To know God and to make Him known.

Taking It on the Road

Aren’t road trips wonderful?! They promise adventure, surprise, discoveries, and memories. The perfect road trip is a blend of planning and serendipity: enough foresight to keep the destination attainable, but enough spontaneity to capture the unexpected treasures found along the way. My daughter, a college junior, and four of the Challenge IV friends she graduated with took such a road trip this summer; they made memories for a lifetime while seeing sights they had dreamed of for a couple of years.

The adventure began when they plotted their route, got directions, chose stopping places, figured out a realistic budget, recalculated when expenses began to mount, and set dates for “payments” to the general fund. Discovering that hotel expenses would break the bank, they made campground reservations instead. They used several lodging options:  KOA campgrounds, their parents’ hotel points, bedrooms in the homes of extended family members, and basements in the homes of CC families. They were ambassadors for all that is best about a classical education. They were able to share with several families what it means to be a classically educated student and they certainly demonstrated what it means for a graduate to become a thinker, not a blank-filler.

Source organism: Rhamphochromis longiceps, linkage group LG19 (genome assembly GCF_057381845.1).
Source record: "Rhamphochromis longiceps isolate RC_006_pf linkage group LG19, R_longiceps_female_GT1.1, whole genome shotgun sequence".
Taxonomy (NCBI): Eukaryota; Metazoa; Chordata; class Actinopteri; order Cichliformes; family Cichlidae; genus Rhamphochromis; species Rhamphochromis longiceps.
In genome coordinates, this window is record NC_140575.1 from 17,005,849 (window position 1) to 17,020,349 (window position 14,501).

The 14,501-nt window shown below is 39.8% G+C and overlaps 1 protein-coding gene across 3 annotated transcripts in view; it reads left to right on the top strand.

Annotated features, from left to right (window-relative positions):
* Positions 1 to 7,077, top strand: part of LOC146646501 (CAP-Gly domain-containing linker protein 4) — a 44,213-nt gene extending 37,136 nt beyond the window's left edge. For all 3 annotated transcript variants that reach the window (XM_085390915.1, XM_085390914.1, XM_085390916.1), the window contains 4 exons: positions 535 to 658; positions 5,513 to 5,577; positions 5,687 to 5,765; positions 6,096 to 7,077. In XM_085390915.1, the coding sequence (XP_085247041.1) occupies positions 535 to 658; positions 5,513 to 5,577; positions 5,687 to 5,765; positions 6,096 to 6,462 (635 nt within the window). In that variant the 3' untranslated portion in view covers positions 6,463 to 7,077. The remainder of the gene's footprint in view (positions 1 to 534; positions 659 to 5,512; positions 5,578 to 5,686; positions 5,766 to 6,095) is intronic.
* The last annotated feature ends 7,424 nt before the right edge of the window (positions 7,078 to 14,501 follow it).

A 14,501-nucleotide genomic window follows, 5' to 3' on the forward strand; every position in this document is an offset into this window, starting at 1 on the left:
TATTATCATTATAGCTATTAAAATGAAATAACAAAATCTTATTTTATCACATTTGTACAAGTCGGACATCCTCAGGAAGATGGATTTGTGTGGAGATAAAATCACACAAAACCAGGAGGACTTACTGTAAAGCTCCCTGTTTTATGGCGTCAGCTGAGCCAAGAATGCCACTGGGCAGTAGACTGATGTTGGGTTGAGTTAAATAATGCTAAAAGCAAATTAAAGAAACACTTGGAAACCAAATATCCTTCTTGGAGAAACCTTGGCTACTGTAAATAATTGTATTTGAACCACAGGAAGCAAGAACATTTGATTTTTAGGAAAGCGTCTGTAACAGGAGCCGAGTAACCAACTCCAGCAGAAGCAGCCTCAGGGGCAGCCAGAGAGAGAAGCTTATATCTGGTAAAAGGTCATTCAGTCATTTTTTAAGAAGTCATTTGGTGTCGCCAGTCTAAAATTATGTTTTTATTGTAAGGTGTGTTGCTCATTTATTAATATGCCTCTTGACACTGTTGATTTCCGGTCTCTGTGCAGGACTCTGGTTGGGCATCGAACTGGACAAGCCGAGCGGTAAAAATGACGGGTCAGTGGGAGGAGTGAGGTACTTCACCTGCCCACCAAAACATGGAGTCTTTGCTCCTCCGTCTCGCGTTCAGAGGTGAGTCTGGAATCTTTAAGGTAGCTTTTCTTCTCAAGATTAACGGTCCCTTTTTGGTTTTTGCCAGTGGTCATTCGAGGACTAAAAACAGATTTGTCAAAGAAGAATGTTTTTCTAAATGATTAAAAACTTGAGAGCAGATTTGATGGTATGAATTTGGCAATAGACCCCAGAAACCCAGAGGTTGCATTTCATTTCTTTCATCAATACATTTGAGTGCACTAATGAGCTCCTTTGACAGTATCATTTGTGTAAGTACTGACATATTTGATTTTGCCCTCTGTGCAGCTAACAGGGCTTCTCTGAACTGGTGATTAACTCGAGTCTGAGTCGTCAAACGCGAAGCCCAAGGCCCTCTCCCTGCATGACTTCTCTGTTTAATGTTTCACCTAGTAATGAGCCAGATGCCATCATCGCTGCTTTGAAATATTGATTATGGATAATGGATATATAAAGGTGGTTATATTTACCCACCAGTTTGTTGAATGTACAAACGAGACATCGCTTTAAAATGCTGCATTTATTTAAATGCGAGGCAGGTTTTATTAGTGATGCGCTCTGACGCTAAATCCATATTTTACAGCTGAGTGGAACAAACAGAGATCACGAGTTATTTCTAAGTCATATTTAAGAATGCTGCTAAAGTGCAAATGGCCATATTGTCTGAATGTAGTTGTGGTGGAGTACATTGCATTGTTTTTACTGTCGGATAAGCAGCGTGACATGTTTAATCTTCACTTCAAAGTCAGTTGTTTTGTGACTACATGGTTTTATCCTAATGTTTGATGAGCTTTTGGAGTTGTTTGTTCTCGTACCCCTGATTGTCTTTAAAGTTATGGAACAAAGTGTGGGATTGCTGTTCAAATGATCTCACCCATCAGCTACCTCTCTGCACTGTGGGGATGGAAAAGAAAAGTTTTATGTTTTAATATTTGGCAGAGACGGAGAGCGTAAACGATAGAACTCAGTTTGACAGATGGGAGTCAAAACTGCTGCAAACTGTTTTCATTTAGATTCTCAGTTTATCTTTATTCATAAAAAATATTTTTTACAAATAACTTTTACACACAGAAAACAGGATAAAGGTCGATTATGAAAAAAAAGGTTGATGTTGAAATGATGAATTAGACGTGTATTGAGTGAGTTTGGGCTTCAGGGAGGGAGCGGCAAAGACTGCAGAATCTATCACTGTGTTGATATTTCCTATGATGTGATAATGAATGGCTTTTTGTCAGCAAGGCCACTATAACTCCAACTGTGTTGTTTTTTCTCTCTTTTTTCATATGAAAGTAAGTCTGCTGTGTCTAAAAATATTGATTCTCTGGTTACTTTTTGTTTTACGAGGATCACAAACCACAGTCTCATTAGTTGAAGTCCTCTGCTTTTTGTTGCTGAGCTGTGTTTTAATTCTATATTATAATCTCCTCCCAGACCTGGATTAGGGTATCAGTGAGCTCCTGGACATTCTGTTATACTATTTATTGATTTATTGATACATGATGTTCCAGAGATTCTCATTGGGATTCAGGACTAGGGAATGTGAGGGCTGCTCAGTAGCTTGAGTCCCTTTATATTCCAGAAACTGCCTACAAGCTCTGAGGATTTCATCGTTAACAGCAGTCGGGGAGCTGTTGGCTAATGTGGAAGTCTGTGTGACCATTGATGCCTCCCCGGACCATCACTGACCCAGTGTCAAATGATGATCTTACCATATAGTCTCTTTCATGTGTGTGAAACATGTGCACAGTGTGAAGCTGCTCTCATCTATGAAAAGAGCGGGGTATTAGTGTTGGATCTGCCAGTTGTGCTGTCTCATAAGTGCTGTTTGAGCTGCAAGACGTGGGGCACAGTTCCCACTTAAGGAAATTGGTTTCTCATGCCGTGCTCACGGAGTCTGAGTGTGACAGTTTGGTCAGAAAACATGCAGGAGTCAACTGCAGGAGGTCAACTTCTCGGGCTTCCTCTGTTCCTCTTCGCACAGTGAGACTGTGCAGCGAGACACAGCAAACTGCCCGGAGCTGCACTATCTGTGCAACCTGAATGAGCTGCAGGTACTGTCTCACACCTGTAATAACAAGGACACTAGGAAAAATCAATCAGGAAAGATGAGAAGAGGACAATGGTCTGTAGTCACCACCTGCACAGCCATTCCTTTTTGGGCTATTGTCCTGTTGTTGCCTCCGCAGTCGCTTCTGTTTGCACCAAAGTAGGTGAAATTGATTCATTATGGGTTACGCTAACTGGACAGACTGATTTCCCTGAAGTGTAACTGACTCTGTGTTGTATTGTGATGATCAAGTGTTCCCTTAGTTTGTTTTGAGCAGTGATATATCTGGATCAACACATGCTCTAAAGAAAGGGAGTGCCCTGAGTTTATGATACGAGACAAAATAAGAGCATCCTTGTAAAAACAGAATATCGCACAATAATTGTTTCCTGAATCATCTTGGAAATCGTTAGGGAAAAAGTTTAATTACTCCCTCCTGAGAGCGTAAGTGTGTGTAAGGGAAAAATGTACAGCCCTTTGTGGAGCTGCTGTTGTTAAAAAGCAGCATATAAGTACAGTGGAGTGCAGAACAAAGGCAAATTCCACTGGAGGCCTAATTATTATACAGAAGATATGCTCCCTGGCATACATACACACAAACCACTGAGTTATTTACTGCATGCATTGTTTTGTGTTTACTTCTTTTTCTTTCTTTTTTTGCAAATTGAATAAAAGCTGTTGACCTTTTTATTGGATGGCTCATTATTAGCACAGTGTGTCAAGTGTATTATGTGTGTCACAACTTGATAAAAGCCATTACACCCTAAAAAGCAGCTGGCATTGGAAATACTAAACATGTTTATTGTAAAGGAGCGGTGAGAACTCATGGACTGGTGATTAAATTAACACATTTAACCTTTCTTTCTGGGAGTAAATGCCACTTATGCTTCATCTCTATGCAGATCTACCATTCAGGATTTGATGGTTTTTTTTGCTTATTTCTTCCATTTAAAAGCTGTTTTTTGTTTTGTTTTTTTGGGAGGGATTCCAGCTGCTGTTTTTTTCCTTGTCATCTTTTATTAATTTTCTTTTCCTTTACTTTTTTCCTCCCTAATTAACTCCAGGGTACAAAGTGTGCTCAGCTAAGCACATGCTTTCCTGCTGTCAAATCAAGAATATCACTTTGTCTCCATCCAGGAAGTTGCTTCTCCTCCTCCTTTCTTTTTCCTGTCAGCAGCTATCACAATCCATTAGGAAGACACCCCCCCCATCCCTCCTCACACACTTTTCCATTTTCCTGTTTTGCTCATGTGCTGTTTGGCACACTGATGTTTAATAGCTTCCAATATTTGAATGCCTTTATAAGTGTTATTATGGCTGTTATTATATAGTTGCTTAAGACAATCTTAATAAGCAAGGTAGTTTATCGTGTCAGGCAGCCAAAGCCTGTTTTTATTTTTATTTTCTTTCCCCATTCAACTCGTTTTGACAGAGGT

An ambitious undertaking, the trip began in North Carolina and took them west to Nebraska, then north to Chicago before bringing them home ten days later. They saw an immense treehouse in Tennessee, a giant Superman in Metropolis (for real!), and the St. Louis arch at night. They visited the Omaha zoo, the Chicago Museum of Science and Industry, and (apparently) every pizzeria along the way!

The experience was richly rewarding. They learned to set up their campsite early in the day, call ahead for attraction reservations (They actually got tickets to go up in the St. Louis arch at night!), manage their gas and meal budgets, and get along while living five to a tent. They forged some new friendships and cemented some old ones. They accomplished most of what they had planned and lots of what they happened upon; memories were made during both. They gained confidence along the way, discovering that they were up to the task of navigating their way across the country and taking care of all the details.

They came home tired, happy, and closer to each other than ever. They came home confident, beginning to believe that they are real grownups now! They returned with a joy in the journey, realizing that you do “need a plan” to be sure you arrive at your destination; you also need flexibility, since the journey is often as important as the destination.

The more I think about it, the more their adventure seems like our homeschool journey!

 

CATEGORIES: Articles, Big Ideas: Truth, Beauty, Goodness and more!, Classical Christian Education, College and Post Graduation, Homeschooling Life, Rhetoric Stage (ages 14 to 18)

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